GRAVENHURST — Being at the helm can be a bumpy ride.
Along with disclosing some of their best advice to area municipal staff, three local leaders spoke candidly about the emotional hardship and isolation that often coincides with their positions.
“It’s actually very lonely,” said Natalie Bubela, CEO of Muskoka Algonquin Healthcare, one of three panelists to participate in a leadership summit held by Mohawk College Enterprise at the Gravenhurst Opera House on Jan. 7.
Sitting between District of Muskoka CAO Michael Duben and Sawdust City Brewing Co. CAO Rick Dalmazzi, Bubela described the stresses of not being able to discuss the details of her decision-making with those around her.
“Sometimes in a leadership role you’re not in a position to tell the whole truth to the public or your colleagues,” said Bubela, noting privacy issues surrounding disclosure of information. “You have to stay true to yourself and what you know is right.”
As an example, Bubela gave a frank account of a situation she was faced with earlier in her career.
While holding a vice-president position at Rouge Valley Health System, Bubela said a whistleblower brought to light another employee’s false invoicing scheme. She said investigation revealed $2 million had been pilfered from the organization.
“This was a person that I had respected,” Bubela said of the man she had to fire after 35 years of employment with the group. Through a town hall meeting the rest of the employees were told the man had been let go, she said, and they weren’t happy.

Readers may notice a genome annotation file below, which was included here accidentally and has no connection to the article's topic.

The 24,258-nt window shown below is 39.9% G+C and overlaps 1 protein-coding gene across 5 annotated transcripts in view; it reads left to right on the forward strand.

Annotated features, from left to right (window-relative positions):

“There was so much venom,” she said. “It was horrible.”
Bubela said she began receiving hateful and threatening notes to the point additional security needed to be brought in. The worst part, she said, was that due to legal reasons she couldn’t reveal the facts of the case, which would have proven she was in the right.
“Sometimes you need to do what you have to do and the truth will come out eventually,” she said, noting the media caught on to the scandal and finally the information she couldn’t disclose went public.
“No one apologized for the hurtful things they said,” she remembered.
Similarly, Duben, former general manager with the City of Windsor, described the emotional toll of having your qualifications or integrity questioned. He said this is a common occurrence when working in a government setting, which was something attendees of the summit – all being employees or elected officials of area municipalities – could relate to.
The intention of the session was to help potential leaders develop their skills by first determining which skills were imperative in being a great leader.
One trait all three speakers agreed on was emotional intelligence.
“You have to be able to gain people’s trust and show them they are important and have a role to play,” said Dalmazzi, a Gravenhurst Chamber of Commerce board member who previously worked with the Canadian consulate to promote the country to the Silicon Valley business community.
He said leadership is not merely holding a managerial position.
“Management techniques are a lot easier to learn than true leadership skills,” he said, adding many people don’t have enough direction in their jobs and end up leaving a company because of it. Dalmazzi said a good leader wouldn’t leave their team members guessing.
Duben gave a list of key attributes, which included setting an example, inspiring a shared vision, and enabling others to act.
“It’s all about relationships,” he said, noting a show of appreciation for your team goes a long way.